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The Gateway Council is a dynamic, industry-led organization of senior executives from the seaports, airport, carriers and other companies engaged directly in the Gateway transportation business. The Council was formed in 1994 to build and act on a vision for Greater Vancouver as a world transportation gateway, able to meet global challenges and capitalize on opportunities for growth from expanding world trade and tourism. Looking ahead to 2030, the Gateway Council envisions cargo and passenger volumes doubling. This would provide tremendous economic opportunities for the Region. Total Gateway employment could reach 250,000 under this scenario. The main challenges facing the Greater Vancouver Region are how to handle projected growth and realize the Region’s gateway potential in the context of an expanding population, increasing real estate prices, and increasing demands for urban transportation, while at the same time making deep cuts to emissions. The Gateway Council has therefore undertaken to define this Vision for the Future of the Gateway as the transportation industry’s contribution to the broader question of how a truly sustainable Gateway Region can be achieved.

Four conditions must be met to realize the Gateway Council’s Vision:

1 - Gateway Transportation Investments...

Massive investments are needed in both transportation infrastructure and public transit to ensure the Gateway can handle projected expansion in transportation demands for local and international movements of passengers, goods and services.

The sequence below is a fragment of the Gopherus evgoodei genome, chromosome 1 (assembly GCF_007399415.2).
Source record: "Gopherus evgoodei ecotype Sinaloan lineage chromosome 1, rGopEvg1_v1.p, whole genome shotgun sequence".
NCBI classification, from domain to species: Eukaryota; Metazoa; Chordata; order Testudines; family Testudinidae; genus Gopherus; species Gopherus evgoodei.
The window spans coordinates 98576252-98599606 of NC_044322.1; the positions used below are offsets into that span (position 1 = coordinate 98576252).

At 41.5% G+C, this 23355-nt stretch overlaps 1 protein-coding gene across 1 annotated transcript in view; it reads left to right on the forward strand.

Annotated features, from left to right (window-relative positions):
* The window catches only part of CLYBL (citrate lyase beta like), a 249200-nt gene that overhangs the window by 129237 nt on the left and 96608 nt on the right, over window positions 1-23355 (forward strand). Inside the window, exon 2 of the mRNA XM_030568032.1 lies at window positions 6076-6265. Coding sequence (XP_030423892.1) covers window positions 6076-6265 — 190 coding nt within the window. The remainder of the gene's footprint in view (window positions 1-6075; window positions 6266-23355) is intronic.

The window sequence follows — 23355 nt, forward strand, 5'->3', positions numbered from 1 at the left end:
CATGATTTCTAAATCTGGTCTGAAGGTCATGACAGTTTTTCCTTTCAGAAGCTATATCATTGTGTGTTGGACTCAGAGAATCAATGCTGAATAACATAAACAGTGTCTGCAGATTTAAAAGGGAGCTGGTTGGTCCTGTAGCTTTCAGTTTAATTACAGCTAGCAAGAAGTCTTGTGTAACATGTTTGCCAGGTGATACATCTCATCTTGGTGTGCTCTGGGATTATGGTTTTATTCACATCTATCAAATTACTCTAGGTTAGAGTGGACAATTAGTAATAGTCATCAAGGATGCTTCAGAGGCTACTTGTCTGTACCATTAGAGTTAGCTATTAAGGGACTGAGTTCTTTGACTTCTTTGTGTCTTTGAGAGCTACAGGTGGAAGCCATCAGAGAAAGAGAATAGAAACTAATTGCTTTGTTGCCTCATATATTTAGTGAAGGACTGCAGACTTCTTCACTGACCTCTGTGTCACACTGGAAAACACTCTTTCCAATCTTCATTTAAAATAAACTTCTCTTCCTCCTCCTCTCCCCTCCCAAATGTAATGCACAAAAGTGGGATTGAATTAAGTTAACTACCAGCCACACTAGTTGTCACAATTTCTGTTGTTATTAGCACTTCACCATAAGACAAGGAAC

2 - Room to Grow...

To handle growth in Pacific trade and travel and the high-wage permanent jobs that would be generated, requires sufficient available industrial lands to be set aside for Gateway developments, and that residential and commercial developments be concentrated along major transportation corridors.

3 - Sufficient Skilled Labour...

Rapid gateway growth is occurring at a time of high economic activity in Western Canada. Ways and means must be found to ensure adequate numbers of skilled employees over the coming decades.

4 - Policy, Taxation and Regulatory Framework...

Changes in a range of policy, taxation and regulatory approaches are needed to allow the Gateway to compete effectively in the global marketplace and make the necessary investments in new technologies to ensure a sustainable future.

The way ahead - as the Region’s gateway business expands, high-value logistics services like trade financing, insurance, logistics management and marketing, will locate here, as will new, knowledge based industries that rely on efficient international connections to compete effectively. Success will mean a sustainable, prosperous future for this Region playing its full role as Canada’s Gateway to the Pacific. The way ahead will be through partnerships of governments and gateway industries working together.